“There is something there,” Michael continued, “but I’m angry how the media has ignored the way one of Assange’s previous associates, Sigurdur Thordarson, has been proven to have lied in testimony against Assange. His testimony against Assange was a lie, he admitted it, and he himself was a paedophile. It really is nefarious that the US would use his testimony against Assange. It’s been completely hushed up in our media,” he said.
Johnathon is a young student on the Disability Support Pension (DSP) because he has a form of dyslexia. He is currently finishing a bachelor’s degree in biotechnology.
“We get so little money you can hardly live on it,” he said of the DSP, whose maximum basic rate is currently $441.10 a week. “This week I had to choose between buying milk or toilet paper to have some basic hygiene. My girlfriend had to buy the toilet paper for me,” he said.
Johnathon is unable to qualify for a driver’s licence because of his dyslexia and despite not having a carer, he has been inexplicably denied taxi vouchers to enable him to travel and purchase groceries and other essentials. “I’ve challenged them on it but sometimes you qualify for taxi vouchers, sometimes you don’t and there is no clarification,” he said.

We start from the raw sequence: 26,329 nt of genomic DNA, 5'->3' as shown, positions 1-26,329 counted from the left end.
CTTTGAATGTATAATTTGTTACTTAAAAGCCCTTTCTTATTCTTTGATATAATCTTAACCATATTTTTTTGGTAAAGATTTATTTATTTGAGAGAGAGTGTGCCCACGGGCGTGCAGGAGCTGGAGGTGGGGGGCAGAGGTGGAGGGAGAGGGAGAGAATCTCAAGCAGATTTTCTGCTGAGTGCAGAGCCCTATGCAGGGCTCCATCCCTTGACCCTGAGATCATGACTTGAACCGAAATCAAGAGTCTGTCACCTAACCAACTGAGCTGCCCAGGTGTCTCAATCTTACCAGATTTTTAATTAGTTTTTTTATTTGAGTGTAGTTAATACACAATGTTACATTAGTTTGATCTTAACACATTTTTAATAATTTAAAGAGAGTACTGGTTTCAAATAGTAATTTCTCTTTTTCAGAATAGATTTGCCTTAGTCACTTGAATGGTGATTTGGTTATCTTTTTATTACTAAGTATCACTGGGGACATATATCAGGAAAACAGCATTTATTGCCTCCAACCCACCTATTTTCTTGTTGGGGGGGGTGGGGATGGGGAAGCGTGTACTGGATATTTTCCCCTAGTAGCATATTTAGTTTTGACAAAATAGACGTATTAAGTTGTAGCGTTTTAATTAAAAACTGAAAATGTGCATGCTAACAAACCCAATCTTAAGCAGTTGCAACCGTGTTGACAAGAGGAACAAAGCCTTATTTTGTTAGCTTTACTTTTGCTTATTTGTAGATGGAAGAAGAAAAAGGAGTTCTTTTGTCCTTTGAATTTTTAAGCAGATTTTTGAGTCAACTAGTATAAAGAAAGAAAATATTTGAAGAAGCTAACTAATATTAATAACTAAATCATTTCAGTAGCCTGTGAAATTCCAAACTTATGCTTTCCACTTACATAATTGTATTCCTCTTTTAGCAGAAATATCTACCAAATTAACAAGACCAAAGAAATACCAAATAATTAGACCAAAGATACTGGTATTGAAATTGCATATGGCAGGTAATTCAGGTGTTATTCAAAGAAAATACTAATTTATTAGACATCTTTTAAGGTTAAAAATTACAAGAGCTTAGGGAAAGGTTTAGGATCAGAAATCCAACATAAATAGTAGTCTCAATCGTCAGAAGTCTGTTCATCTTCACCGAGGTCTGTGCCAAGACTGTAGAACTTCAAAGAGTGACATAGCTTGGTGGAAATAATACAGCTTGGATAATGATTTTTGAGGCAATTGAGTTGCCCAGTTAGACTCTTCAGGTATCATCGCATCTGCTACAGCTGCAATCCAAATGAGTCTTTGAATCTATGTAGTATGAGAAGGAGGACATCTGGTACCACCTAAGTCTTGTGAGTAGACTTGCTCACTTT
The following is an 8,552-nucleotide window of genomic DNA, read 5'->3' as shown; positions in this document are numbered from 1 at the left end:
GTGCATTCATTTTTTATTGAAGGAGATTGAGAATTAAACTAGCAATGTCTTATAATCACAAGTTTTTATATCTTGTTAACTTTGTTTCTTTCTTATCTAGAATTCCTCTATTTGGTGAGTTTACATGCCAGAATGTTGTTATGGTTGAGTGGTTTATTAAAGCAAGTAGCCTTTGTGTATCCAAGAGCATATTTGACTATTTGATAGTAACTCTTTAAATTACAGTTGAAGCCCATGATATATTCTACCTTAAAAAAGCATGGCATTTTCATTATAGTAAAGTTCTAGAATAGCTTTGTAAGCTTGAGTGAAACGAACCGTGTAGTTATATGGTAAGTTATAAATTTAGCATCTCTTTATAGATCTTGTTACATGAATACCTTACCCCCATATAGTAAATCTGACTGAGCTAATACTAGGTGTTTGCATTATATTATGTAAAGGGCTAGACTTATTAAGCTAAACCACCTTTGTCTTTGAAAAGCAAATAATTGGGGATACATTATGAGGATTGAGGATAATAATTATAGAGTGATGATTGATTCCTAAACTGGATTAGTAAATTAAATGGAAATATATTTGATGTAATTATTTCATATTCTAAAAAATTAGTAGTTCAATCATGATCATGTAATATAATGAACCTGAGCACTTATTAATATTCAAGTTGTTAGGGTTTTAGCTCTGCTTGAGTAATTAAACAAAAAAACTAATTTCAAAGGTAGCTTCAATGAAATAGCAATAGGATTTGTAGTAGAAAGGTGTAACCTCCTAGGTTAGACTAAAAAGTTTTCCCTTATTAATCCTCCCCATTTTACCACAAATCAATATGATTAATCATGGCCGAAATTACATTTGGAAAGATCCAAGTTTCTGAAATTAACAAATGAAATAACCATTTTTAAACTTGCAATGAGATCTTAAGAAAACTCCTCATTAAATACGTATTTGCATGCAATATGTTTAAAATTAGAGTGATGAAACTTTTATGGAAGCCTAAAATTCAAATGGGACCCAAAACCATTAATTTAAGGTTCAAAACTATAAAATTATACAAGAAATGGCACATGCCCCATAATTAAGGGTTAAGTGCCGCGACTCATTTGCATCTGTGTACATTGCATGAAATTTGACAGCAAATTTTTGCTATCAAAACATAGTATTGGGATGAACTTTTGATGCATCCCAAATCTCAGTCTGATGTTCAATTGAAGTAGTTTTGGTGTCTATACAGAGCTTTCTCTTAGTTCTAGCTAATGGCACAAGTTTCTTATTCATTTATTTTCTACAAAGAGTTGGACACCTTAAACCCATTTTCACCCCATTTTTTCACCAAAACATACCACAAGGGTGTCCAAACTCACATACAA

Australia’s new electoral laws, he said, are “an underhanded attempt to eliminate smaller parties which they see as a threat, while maintaining the illusion of the two-party system. The media has played a role in this because there has been very little publication about it.”
Johnathon also noted the connection between the electoral laws and mass opposition to the war drive against China. “The capitalist class does not care about workers. The purchase of these nuclear-capable submarines under the AUKUS alliance changes everything. It means we will be a nuclear state and in the firing line of China.”